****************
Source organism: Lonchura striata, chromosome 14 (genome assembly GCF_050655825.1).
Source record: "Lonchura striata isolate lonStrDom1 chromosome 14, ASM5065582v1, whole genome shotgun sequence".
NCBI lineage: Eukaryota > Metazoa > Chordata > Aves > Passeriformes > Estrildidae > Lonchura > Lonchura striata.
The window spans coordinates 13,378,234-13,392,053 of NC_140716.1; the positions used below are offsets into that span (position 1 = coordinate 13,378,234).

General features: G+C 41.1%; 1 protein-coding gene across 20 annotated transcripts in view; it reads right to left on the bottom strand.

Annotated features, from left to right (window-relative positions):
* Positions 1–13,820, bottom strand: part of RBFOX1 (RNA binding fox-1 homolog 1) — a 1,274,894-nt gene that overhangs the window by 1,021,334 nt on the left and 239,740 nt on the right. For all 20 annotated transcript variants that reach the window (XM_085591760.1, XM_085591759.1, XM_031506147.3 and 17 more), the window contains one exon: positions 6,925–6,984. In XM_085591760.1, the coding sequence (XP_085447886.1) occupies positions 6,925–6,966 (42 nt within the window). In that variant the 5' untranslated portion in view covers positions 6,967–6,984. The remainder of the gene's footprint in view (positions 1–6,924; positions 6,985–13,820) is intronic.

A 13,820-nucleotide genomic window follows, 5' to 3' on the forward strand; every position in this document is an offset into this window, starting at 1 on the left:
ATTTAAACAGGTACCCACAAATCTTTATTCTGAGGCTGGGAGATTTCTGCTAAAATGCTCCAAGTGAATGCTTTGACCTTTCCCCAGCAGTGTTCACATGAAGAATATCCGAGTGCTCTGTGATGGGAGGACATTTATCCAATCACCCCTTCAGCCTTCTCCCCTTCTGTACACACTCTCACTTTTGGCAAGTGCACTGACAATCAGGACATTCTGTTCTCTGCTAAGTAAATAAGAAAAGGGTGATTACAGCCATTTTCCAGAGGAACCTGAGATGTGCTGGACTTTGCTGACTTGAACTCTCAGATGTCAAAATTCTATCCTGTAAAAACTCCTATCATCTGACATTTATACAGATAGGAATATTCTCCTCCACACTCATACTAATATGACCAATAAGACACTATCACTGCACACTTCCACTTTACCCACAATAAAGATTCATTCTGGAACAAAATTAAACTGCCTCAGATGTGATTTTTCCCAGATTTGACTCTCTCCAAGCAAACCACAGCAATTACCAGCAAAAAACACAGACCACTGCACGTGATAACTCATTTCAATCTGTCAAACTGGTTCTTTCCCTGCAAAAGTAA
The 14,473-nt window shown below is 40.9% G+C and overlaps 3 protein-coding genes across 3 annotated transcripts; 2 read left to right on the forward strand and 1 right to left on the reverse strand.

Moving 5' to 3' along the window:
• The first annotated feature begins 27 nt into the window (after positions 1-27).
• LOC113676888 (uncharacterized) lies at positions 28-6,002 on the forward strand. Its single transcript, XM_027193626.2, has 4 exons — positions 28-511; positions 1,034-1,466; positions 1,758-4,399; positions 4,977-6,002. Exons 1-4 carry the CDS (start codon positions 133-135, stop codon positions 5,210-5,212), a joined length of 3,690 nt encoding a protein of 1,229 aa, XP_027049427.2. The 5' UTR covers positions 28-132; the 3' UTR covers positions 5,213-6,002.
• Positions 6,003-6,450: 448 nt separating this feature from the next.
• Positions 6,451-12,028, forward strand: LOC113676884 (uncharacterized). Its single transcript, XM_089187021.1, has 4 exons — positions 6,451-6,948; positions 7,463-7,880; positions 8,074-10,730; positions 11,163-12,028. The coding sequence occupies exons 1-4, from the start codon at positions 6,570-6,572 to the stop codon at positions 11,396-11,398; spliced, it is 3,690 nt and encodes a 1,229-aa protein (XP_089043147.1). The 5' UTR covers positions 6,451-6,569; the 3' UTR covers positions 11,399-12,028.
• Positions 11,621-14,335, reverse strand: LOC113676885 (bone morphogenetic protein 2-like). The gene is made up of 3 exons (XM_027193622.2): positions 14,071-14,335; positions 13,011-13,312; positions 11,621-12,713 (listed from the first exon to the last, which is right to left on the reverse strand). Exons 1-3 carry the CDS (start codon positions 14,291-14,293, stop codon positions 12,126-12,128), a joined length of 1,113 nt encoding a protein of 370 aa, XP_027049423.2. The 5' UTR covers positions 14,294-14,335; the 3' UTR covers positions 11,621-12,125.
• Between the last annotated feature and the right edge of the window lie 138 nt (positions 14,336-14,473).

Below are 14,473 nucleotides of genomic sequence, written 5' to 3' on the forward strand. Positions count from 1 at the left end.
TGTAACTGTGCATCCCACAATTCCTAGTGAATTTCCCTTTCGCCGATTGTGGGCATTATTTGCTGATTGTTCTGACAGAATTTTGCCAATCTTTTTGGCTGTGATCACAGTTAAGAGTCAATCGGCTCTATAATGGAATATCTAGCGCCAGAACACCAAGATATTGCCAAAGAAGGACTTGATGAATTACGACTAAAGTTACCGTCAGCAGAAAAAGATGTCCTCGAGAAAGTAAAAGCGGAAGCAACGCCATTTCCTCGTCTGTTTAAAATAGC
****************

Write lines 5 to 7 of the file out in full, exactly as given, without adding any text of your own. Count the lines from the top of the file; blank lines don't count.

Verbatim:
General features: G+C 41.1%; 1 protein-coding gene across 20 annotated transcripts in view; it reads right to left on the bottom strand.

Annotated features, from left to right (window-relative positions):
* Positions 1–13,820, bottom strand: part of RBFOX1 (RNA binding fox-1 homolog 1) — a 1,274,894-nt gene that overhangs the window by 1,021,334 nt on the left and 239,740 nt on the right. For all 20 annotated transcript variants that reach the window (XM_085591760.1, XM_085591759.1, XM_031506147.3 and 17 more), the window contains one exon: positions 6,925–6,984. In XM_085591760.1, the coding sequence (XP_085447886.1) occupies positions 6,925–6,966 (42 nt within the window). In that variant the 5' untranslated portion in view covers positions 6,967–6,984. The remainder of the gene's footprint in view (positions 1–6,924; positions 6,985–13,820) is intronic.